While trying to shoot the Santana mural on 19th, I was hijacked by a drunken bachelorette party.
Precita Eyes Mission postcard

Guided Mission Mural Tours

Using the map above, you can easily do this as a self-guided mural tour. Wear comfortable shoes and come prepared to spend several hours wandering the neighborhood as there is a LOT to see. For the self-guided tour, start at the 24th street BART stop. Be sure to stop into Precita Eyes (24th & Harrison). They are very passionate about the Mission murals so plan to spend some time there having them regale you with stories regarding the more ambitious art pieces. While there, you can also pick up some street art swag.

Precita Eyes also hosts a very informative 2-hour tour on Saturdays and Sundays. It costs $20. They are extremely informed about the murals along the 24th street corridor, but they don’t cover Clarion Alley. San Francisco City Guides also offers a free mural tour twice a month. You can find their schedule here. Wild SF Tours has just added a new (free) walking tour that covers Clarion Alley and thereabouts.

Take the murals home with you by purchasing their Mission Muralismo coffee table book.

Clarion Alley graffiti with man and dog

(This article contains affiliate links. This means that if you choose to purchase, I’ll make a small commission.)

Explore more offbeat stuff in the Mission using this guide for unusual things to do in San Francisco. In addition to the street art, it includes creepy cemeteries, tiled staircases, museums for adults-only and local’s only spots to hang out. And if it’s your first time in town, be sure to check out our first timer’s guide to SF.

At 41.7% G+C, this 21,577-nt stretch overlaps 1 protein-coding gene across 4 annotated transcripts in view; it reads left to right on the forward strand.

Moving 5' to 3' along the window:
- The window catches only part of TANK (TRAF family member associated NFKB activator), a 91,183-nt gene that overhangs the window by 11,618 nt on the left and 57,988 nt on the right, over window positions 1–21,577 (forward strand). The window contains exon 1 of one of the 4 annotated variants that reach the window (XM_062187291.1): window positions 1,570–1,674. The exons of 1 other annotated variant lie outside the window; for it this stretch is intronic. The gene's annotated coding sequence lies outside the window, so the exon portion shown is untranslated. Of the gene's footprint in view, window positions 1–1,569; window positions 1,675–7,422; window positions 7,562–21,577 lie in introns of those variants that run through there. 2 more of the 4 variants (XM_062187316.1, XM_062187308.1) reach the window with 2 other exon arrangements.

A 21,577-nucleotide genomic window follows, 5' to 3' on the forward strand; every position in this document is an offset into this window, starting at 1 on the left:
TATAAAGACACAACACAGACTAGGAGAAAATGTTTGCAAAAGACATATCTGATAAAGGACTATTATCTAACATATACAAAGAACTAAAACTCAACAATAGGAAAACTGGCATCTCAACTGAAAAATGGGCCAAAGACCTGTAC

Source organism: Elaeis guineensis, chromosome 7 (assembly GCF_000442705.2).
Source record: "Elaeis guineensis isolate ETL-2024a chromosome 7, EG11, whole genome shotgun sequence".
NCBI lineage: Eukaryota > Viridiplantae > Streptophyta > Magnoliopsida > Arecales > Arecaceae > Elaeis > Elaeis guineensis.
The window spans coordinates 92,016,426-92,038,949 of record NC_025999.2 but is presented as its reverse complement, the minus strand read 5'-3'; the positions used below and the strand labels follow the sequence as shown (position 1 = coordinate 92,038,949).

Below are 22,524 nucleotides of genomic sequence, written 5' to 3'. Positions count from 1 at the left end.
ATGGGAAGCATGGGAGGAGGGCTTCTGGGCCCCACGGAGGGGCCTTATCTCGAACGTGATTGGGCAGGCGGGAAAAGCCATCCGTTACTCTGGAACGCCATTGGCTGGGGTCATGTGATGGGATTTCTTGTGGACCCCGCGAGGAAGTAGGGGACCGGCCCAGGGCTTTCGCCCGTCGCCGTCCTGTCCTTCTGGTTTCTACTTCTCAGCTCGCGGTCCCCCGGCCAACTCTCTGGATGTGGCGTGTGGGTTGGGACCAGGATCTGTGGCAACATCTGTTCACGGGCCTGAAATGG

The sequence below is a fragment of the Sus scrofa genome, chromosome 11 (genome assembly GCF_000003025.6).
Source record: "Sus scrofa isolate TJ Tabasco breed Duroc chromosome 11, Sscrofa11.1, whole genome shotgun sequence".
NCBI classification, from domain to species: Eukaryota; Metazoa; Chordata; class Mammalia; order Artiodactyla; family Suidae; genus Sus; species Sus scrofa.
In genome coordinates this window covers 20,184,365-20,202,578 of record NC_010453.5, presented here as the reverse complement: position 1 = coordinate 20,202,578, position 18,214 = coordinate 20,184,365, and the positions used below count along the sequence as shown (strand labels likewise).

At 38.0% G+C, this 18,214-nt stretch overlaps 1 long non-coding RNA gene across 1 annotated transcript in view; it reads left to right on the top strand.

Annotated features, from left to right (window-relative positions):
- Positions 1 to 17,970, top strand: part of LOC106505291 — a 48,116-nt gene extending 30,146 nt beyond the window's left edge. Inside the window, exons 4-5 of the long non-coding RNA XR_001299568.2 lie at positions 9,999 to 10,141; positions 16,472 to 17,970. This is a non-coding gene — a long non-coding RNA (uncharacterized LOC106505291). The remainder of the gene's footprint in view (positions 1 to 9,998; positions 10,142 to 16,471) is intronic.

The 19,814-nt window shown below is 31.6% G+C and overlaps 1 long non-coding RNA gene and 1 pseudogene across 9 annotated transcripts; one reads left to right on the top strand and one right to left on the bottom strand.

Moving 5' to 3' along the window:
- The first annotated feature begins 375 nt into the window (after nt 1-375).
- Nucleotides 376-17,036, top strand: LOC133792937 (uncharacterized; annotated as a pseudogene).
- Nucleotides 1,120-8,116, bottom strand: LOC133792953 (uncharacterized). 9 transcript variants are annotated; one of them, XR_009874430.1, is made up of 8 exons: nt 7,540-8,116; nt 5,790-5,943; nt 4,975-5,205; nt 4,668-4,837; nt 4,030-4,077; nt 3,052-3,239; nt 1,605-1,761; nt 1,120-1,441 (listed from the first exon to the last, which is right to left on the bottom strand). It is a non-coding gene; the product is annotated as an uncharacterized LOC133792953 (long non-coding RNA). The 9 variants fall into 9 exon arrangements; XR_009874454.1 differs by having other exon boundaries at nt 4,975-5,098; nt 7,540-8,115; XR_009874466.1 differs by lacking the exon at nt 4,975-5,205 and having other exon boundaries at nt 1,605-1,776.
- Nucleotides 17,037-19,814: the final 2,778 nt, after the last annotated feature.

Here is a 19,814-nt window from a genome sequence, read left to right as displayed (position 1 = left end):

Plan Your Trip to SF

Save time planning your trip to SF with these insanely useful links:

Check out our Mission District Murals web story.

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6 thoughts on “San Francisco’s Mission District Murals: Explorer’s Guide & Map”

  1. I love street art but I may never have known how much amazing art there was in San Francisco. Some of these are just stunning.
    Thank you for sharing these and the history.

  2. Nice post. Visited Precita Eyes a few months ago and loved the alley art, all of it too around the Mission. SF is percolating with creativity!

  3. What about the ones on 24th behind Mcdonalds!? Don’t see those in here… I’m an sf native and those are some of the most iconic and important murals in the mission. Talks about the evolution of the district and more.

    • I do call out Lilac Alley, which is behind the McDonalds and indeed there are some fun, edgey murals in the alley.

  4. Thanks for this great guide. I love taking pictures of my French bulldog, Maddie, in front of street art when we travel. I’m saving this post for the next time we’re in SF.